• Bonuses are reported to be between $500 to $30,000 per month. Additionally, you get a bonus between $50 and $150 each time you sign up a new member.
  • For every active member that is five levels down from you (meaning every member that you and your partner team down five steps on the pyramid have signed up), you earn commission.
  • You also earn extra cruise dollars as part of your bonuses at times.

Potential Partner Cons

  • In order to become an affiliate that earns the bonuses and commissions, you have to generate a minimum of $5,000 a month in sales – though this is hidden behind a complex system of selling memberships in groups of three or five on the website.
  • Despite not being considered a pyramid scheme legally, it does still walk a fine line due to offering only access to deals, rather than a tangible product itself.


There is currently nothing else quite like inCruises, which makes it a very interesting prospect for those who like the idea of getting paid while they cruise. There are some concerns to consider, as well as quite a few potential benefits. Keep an eye on inCruises as the industry considers the model of travel-based MLMs.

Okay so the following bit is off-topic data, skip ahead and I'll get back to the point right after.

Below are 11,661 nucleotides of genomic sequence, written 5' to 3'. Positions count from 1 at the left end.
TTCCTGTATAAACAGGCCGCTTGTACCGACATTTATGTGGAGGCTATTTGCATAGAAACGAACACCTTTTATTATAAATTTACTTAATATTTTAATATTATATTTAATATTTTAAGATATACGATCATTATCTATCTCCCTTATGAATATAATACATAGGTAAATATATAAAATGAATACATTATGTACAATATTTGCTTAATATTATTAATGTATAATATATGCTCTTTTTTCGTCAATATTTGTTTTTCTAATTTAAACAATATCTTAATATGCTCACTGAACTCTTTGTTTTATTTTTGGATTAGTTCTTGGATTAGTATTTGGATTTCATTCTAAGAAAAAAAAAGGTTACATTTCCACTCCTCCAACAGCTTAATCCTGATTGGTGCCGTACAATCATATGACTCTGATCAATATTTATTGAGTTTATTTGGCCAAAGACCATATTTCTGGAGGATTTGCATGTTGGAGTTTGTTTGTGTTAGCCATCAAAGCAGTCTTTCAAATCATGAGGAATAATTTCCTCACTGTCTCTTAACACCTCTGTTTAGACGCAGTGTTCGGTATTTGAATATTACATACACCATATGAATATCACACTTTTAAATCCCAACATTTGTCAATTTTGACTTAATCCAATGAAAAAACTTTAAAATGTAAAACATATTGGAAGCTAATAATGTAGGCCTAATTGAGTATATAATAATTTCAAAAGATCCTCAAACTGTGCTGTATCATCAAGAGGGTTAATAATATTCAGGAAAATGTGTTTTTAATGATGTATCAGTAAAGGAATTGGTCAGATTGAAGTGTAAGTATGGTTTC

3 thoughts on “Honest Review of inCruises – Can You Really Get Paid to Take a Cruise?

  1. Tom

    No incruises is not a scam. I joined as a partner about a year ago and it is a legitimate company. I’ve watched many webinars from their founder michael hutchison and they definitely try to inspire you to go out and enlist new members and partners. They also strongly encourage you to become a member yourself but I am not. I just wanted to make money – not be a cruise club member. But depending on your circumstance it might make sense for you to do both. I have managed to sign up a few people just by mentioning incruises to friends and explaining the offer. The key is to overcome people’s skepticism and convince them that the company is legit. incruises is a good fit for people that really like to talk about what they do to LOTS of other people – especially if you happen to know lots of older people with plenty of time and money.